Syenite and Alabaster hate each other at first. Well, not hate, but they hate that they’re being forced together by the higher ups to make a child. They are constantly arguing, which isn’t the best grounds for a relationship, but when Innon—who loves both of them—comes into the picture, things get a lot smoother. Syenite and Alabaster love each other; they’re just not sexually attracted to one another. It’s a partnership, and a sturdy one that lasts years.

5 Crowley and Aziraphale – Good Omens

While not officially together in the book, they’re certainly written that way, and it’s been confirmed by Neil Gaiman (one of the authors) that Good Omens is as much a love story as it is a comedy about the end of the world. These two characters, an angel and a demon, couldn’t be any more different, but they’ve been there for each other for 6000 years, and they’re the best of friends. They’ve had fights and arguments, but they always come back to each other and work things out. They know each others’ flaws and love them not in spite of those flaws, but because of them, because those flaws are part of them.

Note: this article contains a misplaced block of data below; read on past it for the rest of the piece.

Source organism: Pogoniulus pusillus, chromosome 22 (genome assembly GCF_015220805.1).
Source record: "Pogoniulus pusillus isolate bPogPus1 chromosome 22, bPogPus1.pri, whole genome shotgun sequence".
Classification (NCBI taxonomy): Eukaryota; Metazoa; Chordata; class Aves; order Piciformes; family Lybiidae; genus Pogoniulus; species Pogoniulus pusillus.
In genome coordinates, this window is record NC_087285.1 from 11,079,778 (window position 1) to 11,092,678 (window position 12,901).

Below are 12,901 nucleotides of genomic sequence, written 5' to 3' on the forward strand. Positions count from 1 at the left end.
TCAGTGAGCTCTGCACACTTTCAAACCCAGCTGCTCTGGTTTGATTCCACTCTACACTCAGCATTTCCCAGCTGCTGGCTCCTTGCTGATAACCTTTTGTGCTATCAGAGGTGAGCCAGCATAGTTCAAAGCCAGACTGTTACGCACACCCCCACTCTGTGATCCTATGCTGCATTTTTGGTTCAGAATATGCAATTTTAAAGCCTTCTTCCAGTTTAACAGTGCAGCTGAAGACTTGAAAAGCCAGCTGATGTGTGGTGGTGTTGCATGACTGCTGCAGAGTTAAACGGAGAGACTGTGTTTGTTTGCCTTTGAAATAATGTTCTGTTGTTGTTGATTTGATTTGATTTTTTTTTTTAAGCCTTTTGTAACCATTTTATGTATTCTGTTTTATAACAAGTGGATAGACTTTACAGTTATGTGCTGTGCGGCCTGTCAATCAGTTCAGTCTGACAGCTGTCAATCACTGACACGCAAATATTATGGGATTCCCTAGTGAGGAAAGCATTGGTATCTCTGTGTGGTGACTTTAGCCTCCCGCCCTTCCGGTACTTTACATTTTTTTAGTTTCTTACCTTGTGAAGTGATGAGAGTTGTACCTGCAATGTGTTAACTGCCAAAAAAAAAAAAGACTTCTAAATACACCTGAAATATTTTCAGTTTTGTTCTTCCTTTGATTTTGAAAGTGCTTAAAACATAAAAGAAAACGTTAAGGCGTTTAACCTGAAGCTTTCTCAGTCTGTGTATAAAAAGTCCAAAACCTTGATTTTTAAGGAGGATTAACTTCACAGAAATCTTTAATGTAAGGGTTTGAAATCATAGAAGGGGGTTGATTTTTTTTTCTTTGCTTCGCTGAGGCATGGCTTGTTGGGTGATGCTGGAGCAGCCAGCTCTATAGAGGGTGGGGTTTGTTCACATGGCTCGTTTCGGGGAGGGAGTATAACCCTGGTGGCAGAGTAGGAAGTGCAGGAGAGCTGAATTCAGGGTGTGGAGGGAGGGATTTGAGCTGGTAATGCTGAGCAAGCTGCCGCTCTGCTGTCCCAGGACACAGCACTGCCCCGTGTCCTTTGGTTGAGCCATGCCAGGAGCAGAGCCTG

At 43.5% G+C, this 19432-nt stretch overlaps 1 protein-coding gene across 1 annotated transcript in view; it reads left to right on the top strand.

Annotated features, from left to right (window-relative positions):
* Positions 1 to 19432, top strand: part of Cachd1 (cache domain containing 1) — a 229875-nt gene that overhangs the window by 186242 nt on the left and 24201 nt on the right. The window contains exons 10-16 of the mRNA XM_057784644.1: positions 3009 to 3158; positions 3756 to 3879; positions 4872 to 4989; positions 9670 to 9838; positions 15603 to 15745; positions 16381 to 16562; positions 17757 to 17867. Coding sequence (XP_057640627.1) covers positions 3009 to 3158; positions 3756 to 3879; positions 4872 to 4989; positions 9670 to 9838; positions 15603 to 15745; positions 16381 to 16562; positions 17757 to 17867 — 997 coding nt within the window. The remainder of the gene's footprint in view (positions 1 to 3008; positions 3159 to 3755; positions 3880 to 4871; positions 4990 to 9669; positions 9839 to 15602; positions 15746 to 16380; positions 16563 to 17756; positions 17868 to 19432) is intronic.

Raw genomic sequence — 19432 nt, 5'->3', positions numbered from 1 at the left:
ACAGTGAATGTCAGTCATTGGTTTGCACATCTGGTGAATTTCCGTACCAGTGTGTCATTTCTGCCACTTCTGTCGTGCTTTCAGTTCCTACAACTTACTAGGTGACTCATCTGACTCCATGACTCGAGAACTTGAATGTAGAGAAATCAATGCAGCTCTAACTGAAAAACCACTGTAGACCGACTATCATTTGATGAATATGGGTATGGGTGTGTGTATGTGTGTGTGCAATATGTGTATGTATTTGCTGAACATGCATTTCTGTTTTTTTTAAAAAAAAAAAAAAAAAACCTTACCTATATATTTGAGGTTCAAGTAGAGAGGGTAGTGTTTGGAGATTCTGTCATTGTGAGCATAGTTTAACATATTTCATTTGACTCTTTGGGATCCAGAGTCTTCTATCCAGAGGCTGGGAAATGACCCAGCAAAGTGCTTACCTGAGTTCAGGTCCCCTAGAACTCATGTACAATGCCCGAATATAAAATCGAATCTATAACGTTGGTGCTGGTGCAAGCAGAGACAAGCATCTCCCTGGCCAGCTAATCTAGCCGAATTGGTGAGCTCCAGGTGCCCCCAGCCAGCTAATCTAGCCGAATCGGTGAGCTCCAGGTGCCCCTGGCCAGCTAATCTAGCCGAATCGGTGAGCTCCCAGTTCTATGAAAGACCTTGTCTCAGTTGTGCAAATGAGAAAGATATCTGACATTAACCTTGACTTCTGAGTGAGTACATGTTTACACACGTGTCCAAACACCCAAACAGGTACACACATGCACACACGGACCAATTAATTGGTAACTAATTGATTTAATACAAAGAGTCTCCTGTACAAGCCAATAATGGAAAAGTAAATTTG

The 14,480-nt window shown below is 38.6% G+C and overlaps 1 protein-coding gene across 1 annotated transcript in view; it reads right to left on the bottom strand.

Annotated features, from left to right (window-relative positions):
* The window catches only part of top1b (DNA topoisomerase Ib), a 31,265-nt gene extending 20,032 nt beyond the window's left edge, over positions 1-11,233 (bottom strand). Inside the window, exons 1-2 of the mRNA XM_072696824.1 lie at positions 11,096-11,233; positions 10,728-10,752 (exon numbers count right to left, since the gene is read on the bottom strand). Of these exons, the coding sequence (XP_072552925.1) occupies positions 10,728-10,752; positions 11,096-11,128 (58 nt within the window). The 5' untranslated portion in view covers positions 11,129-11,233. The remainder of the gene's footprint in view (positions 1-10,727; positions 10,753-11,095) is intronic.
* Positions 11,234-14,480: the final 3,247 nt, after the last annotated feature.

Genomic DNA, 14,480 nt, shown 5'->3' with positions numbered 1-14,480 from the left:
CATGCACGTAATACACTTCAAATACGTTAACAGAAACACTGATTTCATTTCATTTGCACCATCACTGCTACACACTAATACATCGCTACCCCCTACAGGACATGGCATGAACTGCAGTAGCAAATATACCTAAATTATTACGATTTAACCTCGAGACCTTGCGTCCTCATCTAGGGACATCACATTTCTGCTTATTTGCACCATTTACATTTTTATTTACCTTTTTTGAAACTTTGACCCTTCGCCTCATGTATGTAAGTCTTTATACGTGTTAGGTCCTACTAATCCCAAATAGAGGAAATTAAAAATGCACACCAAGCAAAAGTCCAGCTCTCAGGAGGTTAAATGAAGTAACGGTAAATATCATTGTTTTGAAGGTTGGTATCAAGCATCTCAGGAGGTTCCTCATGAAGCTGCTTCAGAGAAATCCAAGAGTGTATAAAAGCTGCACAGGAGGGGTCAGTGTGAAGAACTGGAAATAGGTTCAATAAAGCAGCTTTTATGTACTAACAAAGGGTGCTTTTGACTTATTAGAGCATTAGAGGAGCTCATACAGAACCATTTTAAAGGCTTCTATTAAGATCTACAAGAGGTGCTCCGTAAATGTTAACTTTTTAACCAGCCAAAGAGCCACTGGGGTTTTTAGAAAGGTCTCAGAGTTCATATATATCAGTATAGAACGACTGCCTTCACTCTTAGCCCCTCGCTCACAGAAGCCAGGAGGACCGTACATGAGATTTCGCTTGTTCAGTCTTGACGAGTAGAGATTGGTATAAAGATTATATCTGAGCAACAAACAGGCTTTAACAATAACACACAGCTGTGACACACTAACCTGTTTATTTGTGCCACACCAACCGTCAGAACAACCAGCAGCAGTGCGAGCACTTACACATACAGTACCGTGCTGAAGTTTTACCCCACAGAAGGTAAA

* BONUS * Will Herondale, James Carstairs, Tessa Gray (Love Triangle) – The Infernal Devices

Adding this the day of posting, so excuse any errors.

I don’t usually enjoy love triangles, but this one is done so well that I can’t not include it. Will, while intially rude and standoffish, is revealed to possess a truly honourable heart, and James (Jem) has been the perfect gentleman from the beginning. It is obvious why Tessa has fallen in love with each of them, and why each of them has fallen for her in return. There is tragedy in both love stories, though I will not go into detail, and it is somewhow so sorrowful and heartwarming at the same time.